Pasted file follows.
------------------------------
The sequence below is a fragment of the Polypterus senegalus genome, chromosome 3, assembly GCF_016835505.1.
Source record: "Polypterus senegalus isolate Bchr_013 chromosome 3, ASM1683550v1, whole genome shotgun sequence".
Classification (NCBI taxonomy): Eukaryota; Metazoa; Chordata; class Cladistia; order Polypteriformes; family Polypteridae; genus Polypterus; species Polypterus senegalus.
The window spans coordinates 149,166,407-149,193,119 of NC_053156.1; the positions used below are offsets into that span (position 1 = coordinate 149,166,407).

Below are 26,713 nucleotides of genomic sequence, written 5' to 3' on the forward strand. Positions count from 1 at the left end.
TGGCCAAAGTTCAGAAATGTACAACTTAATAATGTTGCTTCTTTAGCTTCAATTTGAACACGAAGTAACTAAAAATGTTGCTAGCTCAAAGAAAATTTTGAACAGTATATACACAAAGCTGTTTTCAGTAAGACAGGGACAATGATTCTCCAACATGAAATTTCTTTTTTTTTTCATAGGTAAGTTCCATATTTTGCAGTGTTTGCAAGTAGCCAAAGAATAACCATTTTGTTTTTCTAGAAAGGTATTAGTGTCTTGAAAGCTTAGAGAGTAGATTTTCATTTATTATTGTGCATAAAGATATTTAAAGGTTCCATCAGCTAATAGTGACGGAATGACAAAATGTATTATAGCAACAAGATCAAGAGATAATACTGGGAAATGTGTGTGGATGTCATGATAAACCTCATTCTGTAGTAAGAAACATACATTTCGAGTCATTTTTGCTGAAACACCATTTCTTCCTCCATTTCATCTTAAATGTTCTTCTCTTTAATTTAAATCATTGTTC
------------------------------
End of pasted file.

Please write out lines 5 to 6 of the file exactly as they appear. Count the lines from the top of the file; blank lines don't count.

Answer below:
Below are 26,713 nucleotides of genomic sequence, written 5' to 3' on the forward strand. Positions count from 1 at the left end.
TGGCCAAAGTTCAGAAATGTACAACTTAATAATGTTGCTTCTTTAGCTTCAATTTGAACACGAAGTAACTAAAAATGTTGCTAGCTCAAAGAAAATTTTGAACAGTATATACACAAAGCTGTTTTCAGTAAGACAGGGACAATGATTCTCCAACATGAAATTTCTTTTTTTTTTCATAGGTAAGTTCCATATTTTGCAGTGTTTGCAAGTAGCCAAAGAATAACCATTTTGTTTTTCTAGAAAGGTATTAGTGTCTTGAAAGCTTAGAGAGTAGATTTTCATTTATTATTGTGCATAAAGATATTTAAAGGTTCCATCAGCTAATAGTGACGGAATGACAAAATGTATTATAGCAACAAGATCAAGAGATAATACTGGGAAATGTGTGTGGATGTCATGATAAACCTCATTCTGTAGTAAGAAACATACATTTCGAGTCATTTTTGCTGAAACACCATTTCTTCCTCCATTTCATCTTAAATGTTCTTCTCTTTAATTTAAATCATTGTTC